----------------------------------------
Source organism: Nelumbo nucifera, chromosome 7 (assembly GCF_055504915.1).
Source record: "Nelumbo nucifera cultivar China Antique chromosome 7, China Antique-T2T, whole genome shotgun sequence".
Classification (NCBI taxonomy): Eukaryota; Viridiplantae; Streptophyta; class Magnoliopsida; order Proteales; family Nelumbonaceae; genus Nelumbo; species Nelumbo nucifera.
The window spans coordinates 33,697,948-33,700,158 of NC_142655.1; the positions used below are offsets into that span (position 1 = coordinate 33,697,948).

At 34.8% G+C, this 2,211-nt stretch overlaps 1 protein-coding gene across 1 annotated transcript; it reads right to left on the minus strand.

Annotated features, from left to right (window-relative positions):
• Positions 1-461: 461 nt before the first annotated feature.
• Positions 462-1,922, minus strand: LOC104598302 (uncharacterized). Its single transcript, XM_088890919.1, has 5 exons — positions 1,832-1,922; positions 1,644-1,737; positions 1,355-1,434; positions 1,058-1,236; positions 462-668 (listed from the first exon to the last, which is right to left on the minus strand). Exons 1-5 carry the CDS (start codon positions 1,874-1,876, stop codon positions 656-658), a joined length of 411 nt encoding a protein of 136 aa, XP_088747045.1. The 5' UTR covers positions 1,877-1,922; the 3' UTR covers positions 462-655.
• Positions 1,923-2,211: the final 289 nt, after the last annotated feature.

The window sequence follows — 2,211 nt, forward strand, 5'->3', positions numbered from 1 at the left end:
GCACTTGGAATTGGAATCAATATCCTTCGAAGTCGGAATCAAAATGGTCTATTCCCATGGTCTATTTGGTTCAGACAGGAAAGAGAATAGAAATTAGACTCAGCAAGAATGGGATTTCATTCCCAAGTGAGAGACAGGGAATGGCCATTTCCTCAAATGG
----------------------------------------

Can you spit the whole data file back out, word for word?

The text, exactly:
Source organism: Nelumbo nucifera, chromosome 7 (assembly GCF_055504915.1).
Source record: "Nelumbo nucifera cultivar China Antique chromosome 7, China Antique-T2T, whole genome shotgun sequence".
Classification (NCBI taxonomy): Eukaryota; Viridiplantae; Streptophyta; class Magnoliopsida; order Proteales; family Nelumbonaceae; genus Nelumbo; species Nelumbo nucifera.
The window spans coordinates 33,697,948-33,700,158 of NC_142655.1; the positions used below are offsets into that span (position 1 = coordinate 33,697,948).

At 34.8% G+C, this 2,211-nt stretch overlaps 1 protein-coding gene across 1 annotated transcript; it reads right to left on the minus strand.

Annotated features, from left to right (window-relative positions):
• Positions 1-461: 461 nt before the first annotated feature.
• Positions 462-1,922, minus strand: LOC104598302 (uncharacterized). Its single transcript, XM_088890919.1, has 5 exons — positions 1,832-1,922; positions 1,644-1,737; positions 1,355-1,434; positions 1,058-1,236; positions 462-668 (listed from the first exon to the last, which is right to left on the minus strand). Exons 1-5 carry the CDS (start codon positions 1,874-1,876, stop codon positions 656-658), a joined length of 411 nt encoding a protein of 136 aa, XP_088747045.1. The 5' UTR covers positions 1,877-1,922; the 3' UTR covers positions 462-655.
• Positions 1,923-2,211: the final 289 nt, after the last annotated feature.

The window sequence follows — 2,211 nt, forward strand, 5'->3', positions numbered from 1 at the left end:
GCACTTGGAATTGGAATCAATATCCTTCGAAGTCGGAATCAAAATGGTCTATTCCCATGGTCTATTTGGTTCAGACAGGAAAGAGAATAGAAATTAGACTCAGCAAGAATGGGATTTCATTCCCAAGTGAGAGACAGGGAATGGCCATTTCCTCAAATGG